Home > Stigmatization among drug-using sex workers accessing support services in Dublin.

Whitaker, Teresa and Ryan, Paul and Cox, Gemma (2011) Stigmatization among drug-using sex workers accessing support services in Dublin. Qualitative Health Research , 21 , (8) , pp. 1086-1100.

Findings from 35 qualitative interviews with drug users who were engaging in or who had engaged in sex work in Dublin, Ireland, illuminated how, because of a result of felt stigma and internalized shame, they tried to hide their drug use, thus endangering their own lives. This group carried multiple layers of stigma because of sex work, drug use (including injecting drug use), and having contracted human immunodeficiency virus (HIV) or hepatitis C virus (HCV). This stigma was powerfully reinforced by the language routinely used by health professionals. To improve the effectiveness of harm reduction interventions, it is recommended that service providers change their language, in particular in recognition of the human dignity of these clients, but also to help attract and retain drug users in services, and to help reduce the unacceptable mortality levels among drug users.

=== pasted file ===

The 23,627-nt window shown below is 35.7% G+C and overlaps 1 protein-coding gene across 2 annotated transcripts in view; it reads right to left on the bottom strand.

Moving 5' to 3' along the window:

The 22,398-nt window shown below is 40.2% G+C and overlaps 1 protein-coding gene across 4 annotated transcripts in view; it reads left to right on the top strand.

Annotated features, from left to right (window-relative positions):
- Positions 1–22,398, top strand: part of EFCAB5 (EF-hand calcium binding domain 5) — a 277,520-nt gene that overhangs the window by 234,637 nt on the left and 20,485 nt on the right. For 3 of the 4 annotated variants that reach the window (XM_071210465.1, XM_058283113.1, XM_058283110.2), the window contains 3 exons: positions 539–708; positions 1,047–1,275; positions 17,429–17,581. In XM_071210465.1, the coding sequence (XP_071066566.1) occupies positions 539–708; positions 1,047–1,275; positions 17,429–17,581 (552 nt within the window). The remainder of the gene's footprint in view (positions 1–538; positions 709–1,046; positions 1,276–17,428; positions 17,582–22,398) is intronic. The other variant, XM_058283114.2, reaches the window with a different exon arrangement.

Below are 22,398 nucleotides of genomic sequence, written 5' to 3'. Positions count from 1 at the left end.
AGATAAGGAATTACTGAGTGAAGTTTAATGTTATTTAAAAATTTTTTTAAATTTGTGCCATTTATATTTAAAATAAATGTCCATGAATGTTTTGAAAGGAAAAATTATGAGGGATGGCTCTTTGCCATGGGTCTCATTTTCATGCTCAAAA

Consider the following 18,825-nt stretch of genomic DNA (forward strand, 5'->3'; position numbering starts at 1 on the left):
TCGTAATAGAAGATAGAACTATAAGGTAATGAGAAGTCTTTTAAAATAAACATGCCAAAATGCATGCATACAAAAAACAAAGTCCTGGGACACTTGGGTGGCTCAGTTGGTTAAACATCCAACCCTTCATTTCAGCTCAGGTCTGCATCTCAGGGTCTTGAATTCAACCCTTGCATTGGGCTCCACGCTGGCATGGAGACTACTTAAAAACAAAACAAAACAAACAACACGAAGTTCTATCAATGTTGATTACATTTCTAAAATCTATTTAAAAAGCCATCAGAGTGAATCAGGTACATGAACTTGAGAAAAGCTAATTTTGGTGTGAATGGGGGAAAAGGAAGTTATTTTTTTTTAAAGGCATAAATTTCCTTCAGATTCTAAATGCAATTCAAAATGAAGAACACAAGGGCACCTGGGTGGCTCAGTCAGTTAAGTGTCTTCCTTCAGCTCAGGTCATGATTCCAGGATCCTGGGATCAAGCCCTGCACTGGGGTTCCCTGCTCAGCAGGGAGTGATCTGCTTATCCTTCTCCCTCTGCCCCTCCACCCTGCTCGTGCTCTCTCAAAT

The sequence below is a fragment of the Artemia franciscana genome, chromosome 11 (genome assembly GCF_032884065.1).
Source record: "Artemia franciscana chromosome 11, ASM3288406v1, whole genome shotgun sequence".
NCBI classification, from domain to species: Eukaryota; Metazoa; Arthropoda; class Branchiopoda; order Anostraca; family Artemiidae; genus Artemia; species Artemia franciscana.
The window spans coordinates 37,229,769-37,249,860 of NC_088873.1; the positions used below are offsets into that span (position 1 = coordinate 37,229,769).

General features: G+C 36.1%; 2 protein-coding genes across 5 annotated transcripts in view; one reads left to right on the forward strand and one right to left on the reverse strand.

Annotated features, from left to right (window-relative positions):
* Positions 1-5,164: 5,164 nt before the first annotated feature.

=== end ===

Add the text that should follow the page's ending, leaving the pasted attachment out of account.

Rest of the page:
Item Type:Article
Date:2011
Page Range:pp. 1086-1100
Publisher:Sage
Volume:21
Number:8
EndNote:View
Accession Number:HRB (Not in collection)
Subjects:A Substance use, abuse, and dependence > Prevalence > Problem substance use
VA Geographic area > Europe > Ireland > Dublin
G Health and disease > Disorder by cause > Communicable disease > HIV
G Health and disease > Disorder by cause > Communicable disease > Hepatitis C
MM-MO Crime and law > Vice crime > prostitution
MA-ML Social science, culture and community > Sociocultural discrimination concepts > Prejudice (stigma / discrimination)

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